The Volvo P1800 was created in 1957 as Volvo wanted to offer something sporty for the export market. Volvo turned to Frua in Italy to design the car as they wanted…you guessed it…a car with Italian design.
Turns out…A Swedish designer, Pelle Petterson was working for Frua at the time and he was asked by the Frua management to come up with a design. They submitted several ideas anonomysly to the current Volvo president Gunnar Engellau in December 1957. Once he saw the P1800 he said: I want that! He did not know at the time that a Swede actually penned the car and was rather mad once he found out. He wanted “Italian design”. After Mr. Engellau cooled off a bit he gave the go ahead and aren’t we lucky he did!
Volvo did not have the capacity to build the car so they turned to Karmann in Germany and they were indeed interested. However, VW got wind of this and said they would pull their production from Karmann if they made a Volvo. So…Volvo looked around in Europe for other companies and finally made a deal with Pressed Steel in the UK to build the bodies and then have Jensen in West Bromwich to assemble the car. Jensen was for example building the Austin Healey. The contract was to build 10,000 cars.
Some of the design element were scrapped in order to streamline the production. For example, the drawings had the tail pipes coming out of the rear valance and the rear license plate recessed. Also, the rear quarter windows were fixed as opposed to the original design where they could open.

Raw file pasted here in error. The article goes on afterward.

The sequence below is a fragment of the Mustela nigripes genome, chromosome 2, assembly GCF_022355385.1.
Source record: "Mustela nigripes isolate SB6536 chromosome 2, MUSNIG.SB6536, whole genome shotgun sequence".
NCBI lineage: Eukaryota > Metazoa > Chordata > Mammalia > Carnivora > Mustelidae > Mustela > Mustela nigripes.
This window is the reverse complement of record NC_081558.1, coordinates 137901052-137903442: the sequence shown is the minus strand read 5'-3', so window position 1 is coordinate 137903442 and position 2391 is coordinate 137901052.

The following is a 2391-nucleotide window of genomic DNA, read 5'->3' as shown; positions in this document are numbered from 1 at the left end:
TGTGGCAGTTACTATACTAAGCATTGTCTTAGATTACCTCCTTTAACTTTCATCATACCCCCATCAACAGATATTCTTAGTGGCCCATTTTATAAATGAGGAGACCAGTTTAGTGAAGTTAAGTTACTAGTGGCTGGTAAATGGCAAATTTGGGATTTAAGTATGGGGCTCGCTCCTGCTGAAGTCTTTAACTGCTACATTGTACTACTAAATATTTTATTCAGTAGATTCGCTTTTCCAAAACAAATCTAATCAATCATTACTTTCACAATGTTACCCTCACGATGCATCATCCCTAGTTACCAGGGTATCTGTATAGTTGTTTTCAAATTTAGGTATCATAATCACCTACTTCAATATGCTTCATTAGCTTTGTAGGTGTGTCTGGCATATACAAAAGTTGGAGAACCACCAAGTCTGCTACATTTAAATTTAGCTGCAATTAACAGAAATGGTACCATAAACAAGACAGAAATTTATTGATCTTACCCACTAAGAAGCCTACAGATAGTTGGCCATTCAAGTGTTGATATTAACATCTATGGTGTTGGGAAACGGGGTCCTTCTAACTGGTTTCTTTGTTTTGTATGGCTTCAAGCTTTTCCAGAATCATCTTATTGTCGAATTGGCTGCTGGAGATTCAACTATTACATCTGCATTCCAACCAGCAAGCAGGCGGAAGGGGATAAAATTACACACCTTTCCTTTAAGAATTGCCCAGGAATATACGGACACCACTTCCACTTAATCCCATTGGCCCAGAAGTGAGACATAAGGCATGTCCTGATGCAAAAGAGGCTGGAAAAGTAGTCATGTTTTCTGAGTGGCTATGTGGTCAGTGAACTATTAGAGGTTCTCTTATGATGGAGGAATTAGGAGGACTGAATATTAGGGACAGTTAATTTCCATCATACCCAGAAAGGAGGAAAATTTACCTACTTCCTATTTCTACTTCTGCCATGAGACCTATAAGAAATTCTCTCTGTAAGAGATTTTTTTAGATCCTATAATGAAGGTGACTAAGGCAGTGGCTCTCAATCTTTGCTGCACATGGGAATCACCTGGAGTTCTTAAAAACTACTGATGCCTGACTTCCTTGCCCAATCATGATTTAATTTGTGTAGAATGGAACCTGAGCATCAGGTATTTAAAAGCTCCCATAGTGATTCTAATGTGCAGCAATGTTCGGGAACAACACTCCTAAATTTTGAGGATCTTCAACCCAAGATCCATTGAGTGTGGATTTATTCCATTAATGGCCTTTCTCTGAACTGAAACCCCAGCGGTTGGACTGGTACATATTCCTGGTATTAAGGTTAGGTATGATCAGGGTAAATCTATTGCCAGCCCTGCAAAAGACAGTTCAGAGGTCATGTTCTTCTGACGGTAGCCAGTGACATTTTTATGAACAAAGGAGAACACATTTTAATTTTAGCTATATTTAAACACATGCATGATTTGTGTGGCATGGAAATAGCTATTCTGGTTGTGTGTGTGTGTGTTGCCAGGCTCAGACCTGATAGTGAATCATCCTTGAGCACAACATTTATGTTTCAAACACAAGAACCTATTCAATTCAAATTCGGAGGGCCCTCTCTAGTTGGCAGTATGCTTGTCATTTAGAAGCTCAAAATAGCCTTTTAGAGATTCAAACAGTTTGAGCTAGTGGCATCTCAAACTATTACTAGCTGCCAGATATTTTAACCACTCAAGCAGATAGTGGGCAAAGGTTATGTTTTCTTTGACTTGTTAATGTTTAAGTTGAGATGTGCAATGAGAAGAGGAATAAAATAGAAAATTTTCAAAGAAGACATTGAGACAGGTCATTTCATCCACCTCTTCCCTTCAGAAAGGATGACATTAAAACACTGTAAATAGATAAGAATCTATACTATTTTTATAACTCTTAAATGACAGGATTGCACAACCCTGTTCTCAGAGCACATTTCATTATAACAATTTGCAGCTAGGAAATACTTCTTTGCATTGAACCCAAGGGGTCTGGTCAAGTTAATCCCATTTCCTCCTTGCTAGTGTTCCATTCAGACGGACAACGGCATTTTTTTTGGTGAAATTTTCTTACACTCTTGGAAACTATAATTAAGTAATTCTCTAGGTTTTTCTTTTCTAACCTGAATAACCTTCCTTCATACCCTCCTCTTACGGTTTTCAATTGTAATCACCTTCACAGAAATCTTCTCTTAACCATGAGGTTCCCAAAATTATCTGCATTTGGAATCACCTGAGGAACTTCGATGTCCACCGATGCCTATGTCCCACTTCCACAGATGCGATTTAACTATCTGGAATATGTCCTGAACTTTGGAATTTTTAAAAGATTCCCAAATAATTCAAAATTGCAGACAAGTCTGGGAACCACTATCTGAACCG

Volvo also wanted a new engine for this sports car so they developed the B-18. It was a quite an engine for it’s time:
It developed 100 hp SAE at 5 500 rpm while sucking Swedish air through a pair of 1 ¾ tums SU HS6 carburators.
Borg&Beck supplied the clutch and they opted for Volvo’s bullet proof M40 four speed transmission. You could also order a Laycock-de-Normanville electric overdrive that would give you a total ratio of 0,76:1. With the overdrive the rear axle ratio was 4,56:1 and without the rear had 4,10:1 ratio.
Volvo was not happy with the quality of work from the Jensen factory and decided to bring the P1800 manufacturing back to Sweden. The good news in all of this was that Volvo’s new car factory on Hisingen, Göteborg in Sweden was finished in 1963 and that meant that the older Lundby factory could be used for the P1800 manufacturing. After 6,000 cars made by Jensen the Volvo 1800 was now made in Sweden. This is why the designation P1800 changed to 1800S and the “S” stood for Sweden, not Sport as I have believed for all my life.
Volvo continue to improve the 1800S through out the years for safety, convenience and power until it’s demise in 1972 for the coupe and 1973 for the ES model (wagon). Volvo produced a total of 47,485 of which 8,078 were the ES model.
Photos: Volvo Herritage Press Kit